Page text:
Rosie Flores – Simple Case Of The Blues | Album Review

Rosie Flores – Simple Case Of The Blues

Last Music Company LMCD206

11 songs – 42 minutes

Rosie Flores has been a cult hero in the Austin and Los Angeles music scenes since the ’70s, and she proves she’s a blues artist of the first order with this release after having spent the majority of her career making a name for herself in other disciplines.

A native of San Antonio, she’s a powerful, warm alto with guitar skills that also rank among the best in the Lone Star State. She fell in love with the blues in high school, but has been when she terms “a musical chameleon” for the past 40 years, beginning as a punk rocker with country twang in Rosie & The Screamers and the Screaming Sirens before evolving into Bakersfield style alt country in 1987 with the release of her first, self-titled album and then successfully venturing into honky tonk, rockabilly, rock and even jazz.

One of the featured performers at a tribute to Chuck Berry at the Rock And Roll Hall Of Fame, she was once ranked among the top 75 female guitarists of all time in a Venus Zine magazine response to a Rolling Stone article compiling the 100 best males.

This album came about after Flores spent time sitting in with country artists Dave Roe and Kenny Vaughan at 12 South Tap Room in Nashville. They had so much fun that they insisted they record together. The resulting disc swings from the jump as it mixes blues with a heavy dose of R&B and more.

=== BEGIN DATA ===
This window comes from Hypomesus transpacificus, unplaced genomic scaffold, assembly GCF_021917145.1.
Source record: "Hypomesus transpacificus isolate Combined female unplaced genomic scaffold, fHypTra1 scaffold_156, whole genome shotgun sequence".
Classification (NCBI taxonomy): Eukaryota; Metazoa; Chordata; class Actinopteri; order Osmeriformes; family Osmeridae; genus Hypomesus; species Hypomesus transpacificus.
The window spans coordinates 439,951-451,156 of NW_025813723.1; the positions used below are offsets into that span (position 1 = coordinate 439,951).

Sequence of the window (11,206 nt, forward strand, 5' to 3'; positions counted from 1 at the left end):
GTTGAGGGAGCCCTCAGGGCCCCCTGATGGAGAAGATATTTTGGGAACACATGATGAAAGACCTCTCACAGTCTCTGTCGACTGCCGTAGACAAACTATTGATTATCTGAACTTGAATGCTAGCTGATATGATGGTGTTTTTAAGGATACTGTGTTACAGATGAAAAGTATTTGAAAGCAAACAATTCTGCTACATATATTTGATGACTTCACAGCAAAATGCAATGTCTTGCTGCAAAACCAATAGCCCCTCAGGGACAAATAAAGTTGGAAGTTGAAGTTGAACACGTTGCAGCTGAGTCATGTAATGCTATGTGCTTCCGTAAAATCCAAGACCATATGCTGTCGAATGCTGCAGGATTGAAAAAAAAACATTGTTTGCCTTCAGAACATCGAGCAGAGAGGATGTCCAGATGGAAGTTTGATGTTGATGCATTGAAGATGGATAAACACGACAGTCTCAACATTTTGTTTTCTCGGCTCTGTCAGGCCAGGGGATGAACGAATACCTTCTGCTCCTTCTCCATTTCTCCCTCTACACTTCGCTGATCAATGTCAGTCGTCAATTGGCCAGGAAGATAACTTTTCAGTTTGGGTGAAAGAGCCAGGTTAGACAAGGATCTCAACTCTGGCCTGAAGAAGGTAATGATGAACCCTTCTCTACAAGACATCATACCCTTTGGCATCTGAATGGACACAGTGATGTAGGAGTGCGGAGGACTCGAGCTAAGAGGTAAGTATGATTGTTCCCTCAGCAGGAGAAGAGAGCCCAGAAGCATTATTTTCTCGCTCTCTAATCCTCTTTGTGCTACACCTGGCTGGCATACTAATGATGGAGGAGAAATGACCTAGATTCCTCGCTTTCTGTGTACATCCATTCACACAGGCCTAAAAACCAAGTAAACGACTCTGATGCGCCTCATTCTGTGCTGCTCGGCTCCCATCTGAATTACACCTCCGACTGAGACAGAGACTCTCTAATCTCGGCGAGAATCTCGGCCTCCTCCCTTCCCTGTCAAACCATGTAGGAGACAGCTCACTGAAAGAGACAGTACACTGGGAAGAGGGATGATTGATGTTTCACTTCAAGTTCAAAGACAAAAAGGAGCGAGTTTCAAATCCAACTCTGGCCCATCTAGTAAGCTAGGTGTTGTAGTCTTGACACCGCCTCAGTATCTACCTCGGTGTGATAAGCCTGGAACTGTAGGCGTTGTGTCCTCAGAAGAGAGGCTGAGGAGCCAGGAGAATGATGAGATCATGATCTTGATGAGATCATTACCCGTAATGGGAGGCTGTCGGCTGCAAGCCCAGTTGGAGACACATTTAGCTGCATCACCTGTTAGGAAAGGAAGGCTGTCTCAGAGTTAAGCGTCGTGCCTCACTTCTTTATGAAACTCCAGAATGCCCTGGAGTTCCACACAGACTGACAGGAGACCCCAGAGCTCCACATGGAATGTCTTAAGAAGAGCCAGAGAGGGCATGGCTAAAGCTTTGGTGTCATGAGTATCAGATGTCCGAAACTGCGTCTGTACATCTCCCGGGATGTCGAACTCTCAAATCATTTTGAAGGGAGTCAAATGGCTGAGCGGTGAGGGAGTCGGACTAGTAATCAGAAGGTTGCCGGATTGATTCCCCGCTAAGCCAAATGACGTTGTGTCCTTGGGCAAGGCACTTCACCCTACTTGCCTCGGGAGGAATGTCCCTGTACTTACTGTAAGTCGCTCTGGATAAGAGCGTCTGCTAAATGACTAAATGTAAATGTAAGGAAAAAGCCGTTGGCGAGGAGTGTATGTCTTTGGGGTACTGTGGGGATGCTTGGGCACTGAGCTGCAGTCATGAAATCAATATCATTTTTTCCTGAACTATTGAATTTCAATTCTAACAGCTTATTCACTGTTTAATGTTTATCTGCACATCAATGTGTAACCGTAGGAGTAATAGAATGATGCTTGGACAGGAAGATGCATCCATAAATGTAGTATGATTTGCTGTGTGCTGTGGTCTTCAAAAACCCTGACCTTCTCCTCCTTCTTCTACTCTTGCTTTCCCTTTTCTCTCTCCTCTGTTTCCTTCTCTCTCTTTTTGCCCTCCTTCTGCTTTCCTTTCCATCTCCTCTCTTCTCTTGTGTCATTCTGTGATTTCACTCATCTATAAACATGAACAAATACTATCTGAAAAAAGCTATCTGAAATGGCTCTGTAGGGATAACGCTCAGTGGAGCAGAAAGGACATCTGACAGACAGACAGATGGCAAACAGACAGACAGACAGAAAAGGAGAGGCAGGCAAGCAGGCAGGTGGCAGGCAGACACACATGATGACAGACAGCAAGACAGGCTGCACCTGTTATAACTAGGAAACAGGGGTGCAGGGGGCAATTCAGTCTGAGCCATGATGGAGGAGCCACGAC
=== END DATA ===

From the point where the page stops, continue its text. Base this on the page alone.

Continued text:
Flores and Vaughan share lead guitar duties with Roe holding down upright and electric bass. They’re joined by Charlie Sexton, who co-produced, on rhythm guitar and percussion, T. Jarrod Bonta and Michael Flanigin on keyboards and Jimmy Lester on drums. And they’re augmented by Cindy Cashdollar on lap steel with a horn section composed of Greg Williams (sax), Kevin Flatt (trumpet) and Paul Deemer (trombone). Robert Kraft, Sheree Smith, Michael Hale and Ange Kogutz provide backing vocals.

Recorded at Seven Deadly Sins Studio in Coodlettsville, Tenn., and Arlan Studios in Austin, the album opens with a smoking take on Roy Brown’s “Love Don’t Love Nobody.” Flores and Vaughan trade stellar single-note guitar runs before giving way to “Mercy Fell Like Rain,” a ballad with spiritual overtones.

Jerry Lieber and Mike Stoller’s “I Want To Do More,” once a hit for Ruth Brown, is a stop-time pleaser that maintains its ‘50s feel before Rosie launches into her self-penned title track, “Simple Case Of The Blues,” which puts a new spin on yearning for a lost love. Another original, “Drive Drive Drive,” features tasty runs from an uncredited harp player as Flores delivers a loping paean to the open road.

Next up, she dips into the catalog of Wynona Carr for the uptempo, horn-driven, “Till The Well Runs Dry,” which pleads for an ex-lover to give it one more try even though she knows she was the cause of the breakup. The theme continues with Dwight Yoakum’s two-step ballad, “If There Was A Way,” which gives Rosie space to stretch out vocally, before the jump-time pleaser, “That’s What You Gotta Do,” a tune first recorded by jazz vocalist Ella Johnson in 1956.

“Empty Hands,” penned by Roe, follows. It’s a smoky ballad in which the singer’s totally confused because she’s both strongly attracted and wary of a man she adores. “Teenage Rampage,” a dazzling original stop-time instrumental, and a reinvented take of Wilson Pickett’s familiar “If You Need Me” bring the disc to a close.

If your ear runs to old-school blues and R&B or if you love the sound of Texas-style guitar, you’ll love this one. Every cut’s a winner!

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